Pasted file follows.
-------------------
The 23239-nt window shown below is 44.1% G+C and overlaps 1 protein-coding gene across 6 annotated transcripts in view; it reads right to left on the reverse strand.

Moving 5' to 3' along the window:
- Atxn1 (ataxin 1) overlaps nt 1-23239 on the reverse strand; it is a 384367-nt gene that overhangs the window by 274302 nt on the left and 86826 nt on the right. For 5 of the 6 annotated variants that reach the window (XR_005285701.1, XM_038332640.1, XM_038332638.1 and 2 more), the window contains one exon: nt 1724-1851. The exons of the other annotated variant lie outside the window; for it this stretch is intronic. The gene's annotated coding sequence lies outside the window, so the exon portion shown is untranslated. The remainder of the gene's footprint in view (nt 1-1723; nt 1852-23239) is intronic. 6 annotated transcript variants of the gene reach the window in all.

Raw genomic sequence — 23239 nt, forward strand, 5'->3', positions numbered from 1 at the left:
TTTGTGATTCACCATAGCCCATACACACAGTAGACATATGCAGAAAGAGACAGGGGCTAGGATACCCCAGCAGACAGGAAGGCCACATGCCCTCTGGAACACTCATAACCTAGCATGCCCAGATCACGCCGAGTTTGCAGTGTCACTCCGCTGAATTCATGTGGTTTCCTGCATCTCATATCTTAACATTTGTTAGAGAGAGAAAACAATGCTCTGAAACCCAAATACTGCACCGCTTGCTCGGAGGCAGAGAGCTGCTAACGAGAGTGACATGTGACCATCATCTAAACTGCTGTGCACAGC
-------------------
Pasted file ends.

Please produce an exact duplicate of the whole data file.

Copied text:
The 23239-nt window shown below is 44.1% G+C and overlaps 1 protein-coding gene across 6 annotated transcripts in view; it reads right to left on the reverse strand.

Moving 5' to 3' along the window:
- Atxn1 (ataxin 1) overlaps nt 1-23239 on the reverse strand; it is a 384367-nt gene that overhangs the window by 274302 nt on the left and 86826 nt on the right. For 5 of the 6 annotated variants that reach the window (XR_005285701.1, XM_038332640.1, XM_038332638.1 and 2 more), the window contains one exon: nt 1724-1851. The exons of the other annotated variant lie outside the window; for it this stretch is intronic. The gene's annotated coding sequence lies outside the window, so the exon portion shown is untranslated. The remainder of the gene's footprint in view (nt 1-1723; nt 1852-23239) is intronic. 6 annotated transcript variants of the gene reach the window in all.

Raw genomic sequence — 23239 nt, forward strand, 5'->3', positions numbered from 1 at the left:
TTTGTGATTCACCATAGCCCATACACACAGTAGACATATGCAGAAAGAGACAGGGGCTAGGATACCCCAGCAGACAGGAAGGCCACATGCCCTCTGGAACACTCATAACCTAGCATGCCCAGATCACGCCGAGTTTGCAGTGTCACTCCGCTGAATTCATGTGGTTTCCTGCATCTCATATCTTAACATTTGTTAGAGAGAGAAAACAATGCTCTGAAACCCAAATACTGCACCGCTTGCTCGGAGGCAGAGAGCTGCTAACGAGAGTGACATGTGACCATCATCTAAACTGCTGTGCACAGC